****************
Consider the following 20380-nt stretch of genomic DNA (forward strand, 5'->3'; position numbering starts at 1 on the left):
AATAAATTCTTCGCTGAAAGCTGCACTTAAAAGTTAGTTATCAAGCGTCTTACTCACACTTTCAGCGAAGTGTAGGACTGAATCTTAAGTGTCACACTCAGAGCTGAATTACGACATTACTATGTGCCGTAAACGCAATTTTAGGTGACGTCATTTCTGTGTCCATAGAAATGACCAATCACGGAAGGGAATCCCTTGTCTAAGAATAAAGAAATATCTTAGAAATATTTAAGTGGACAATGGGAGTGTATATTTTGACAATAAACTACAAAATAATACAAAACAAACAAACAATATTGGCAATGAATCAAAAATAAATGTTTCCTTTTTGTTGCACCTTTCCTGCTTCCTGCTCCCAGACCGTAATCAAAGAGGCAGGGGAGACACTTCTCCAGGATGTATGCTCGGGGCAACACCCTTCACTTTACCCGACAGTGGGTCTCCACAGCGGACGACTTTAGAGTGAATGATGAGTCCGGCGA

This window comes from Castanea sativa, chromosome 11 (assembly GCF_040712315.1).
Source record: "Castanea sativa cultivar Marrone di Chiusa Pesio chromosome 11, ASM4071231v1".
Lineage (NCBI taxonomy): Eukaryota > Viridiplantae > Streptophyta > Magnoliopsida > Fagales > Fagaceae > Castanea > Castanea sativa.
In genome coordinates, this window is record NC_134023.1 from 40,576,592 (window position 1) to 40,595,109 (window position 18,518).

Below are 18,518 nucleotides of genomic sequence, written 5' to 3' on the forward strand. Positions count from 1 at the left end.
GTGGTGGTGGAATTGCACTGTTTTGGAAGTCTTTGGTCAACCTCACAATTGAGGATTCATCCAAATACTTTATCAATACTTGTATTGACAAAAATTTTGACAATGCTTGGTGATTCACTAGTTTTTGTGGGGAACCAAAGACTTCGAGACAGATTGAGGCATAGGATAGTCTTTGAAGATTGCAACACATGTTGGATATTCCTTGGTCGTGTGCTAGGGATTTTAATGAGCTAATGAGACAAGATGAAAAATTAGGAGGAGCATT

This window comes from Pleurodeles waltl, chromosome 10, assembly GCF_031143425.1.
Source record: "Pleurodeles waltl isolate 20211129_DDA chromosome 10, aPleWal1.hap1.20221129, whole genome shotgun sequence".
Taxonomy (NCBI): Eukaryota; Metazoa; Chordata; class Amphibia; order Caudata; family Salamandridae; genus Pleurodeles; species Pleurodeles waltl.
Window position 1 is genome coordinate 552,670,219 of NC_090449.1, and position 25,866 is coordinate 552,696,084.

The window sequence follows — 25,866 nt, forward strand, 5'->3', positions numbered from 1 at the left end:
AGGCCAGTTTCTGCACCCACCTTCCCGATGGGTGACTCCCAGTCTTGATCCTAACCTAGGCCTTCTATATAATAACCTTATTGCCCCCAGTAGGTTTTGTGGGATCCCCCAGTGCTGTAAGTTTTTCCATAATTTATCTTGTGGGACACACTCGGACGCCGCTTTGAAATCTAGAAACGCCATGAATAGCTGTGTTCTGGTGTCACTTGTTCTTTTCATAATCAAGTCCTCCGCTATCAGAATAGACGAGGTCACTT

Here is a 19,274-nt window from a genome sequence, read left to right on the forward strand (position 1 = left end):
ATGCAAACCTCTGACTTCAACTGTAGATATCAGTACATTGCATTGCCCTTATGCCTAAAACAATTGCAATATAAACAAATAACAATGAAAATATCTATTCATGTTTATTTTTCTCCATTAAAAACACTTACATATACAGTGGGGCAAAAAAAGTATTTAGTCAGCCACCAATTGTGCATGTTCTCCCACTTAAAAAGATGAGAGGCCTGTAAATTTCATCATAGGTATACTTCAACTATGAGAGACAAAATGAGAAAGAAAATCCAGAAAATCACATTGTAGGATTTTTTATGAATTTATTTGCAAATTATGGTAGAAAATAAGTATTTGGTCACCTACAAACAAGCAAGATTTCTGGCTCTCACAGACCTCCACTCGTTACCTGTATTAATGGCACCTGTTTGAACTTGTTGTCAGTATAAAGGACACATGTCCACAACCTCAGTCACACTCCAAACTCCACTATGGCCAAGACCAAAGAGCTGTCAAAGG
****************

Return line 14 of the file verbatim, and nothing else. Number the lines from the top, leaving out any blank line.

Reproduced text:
AGGCCAGTTTCTGCACCCACCTTCCCGATGGGTGACTCCCAGTCTTGATCCTAACCTAGGCCTTCTATATAATAACCTTATTGCCCCCAGTAGGTTTTGTGGGATCCCCCAGTGCTGTAAGTTTTTCCATAATTTATCTTGTGGGACACACTCGGACGCCGCTTTGAAATCTAGAAACGCCATGAATAGCTGTGTTCTGGTGTCACTTGTTCTTTTCATAATCAAGTCCTCCGCTATCAGAATAGACGAGGTCACTT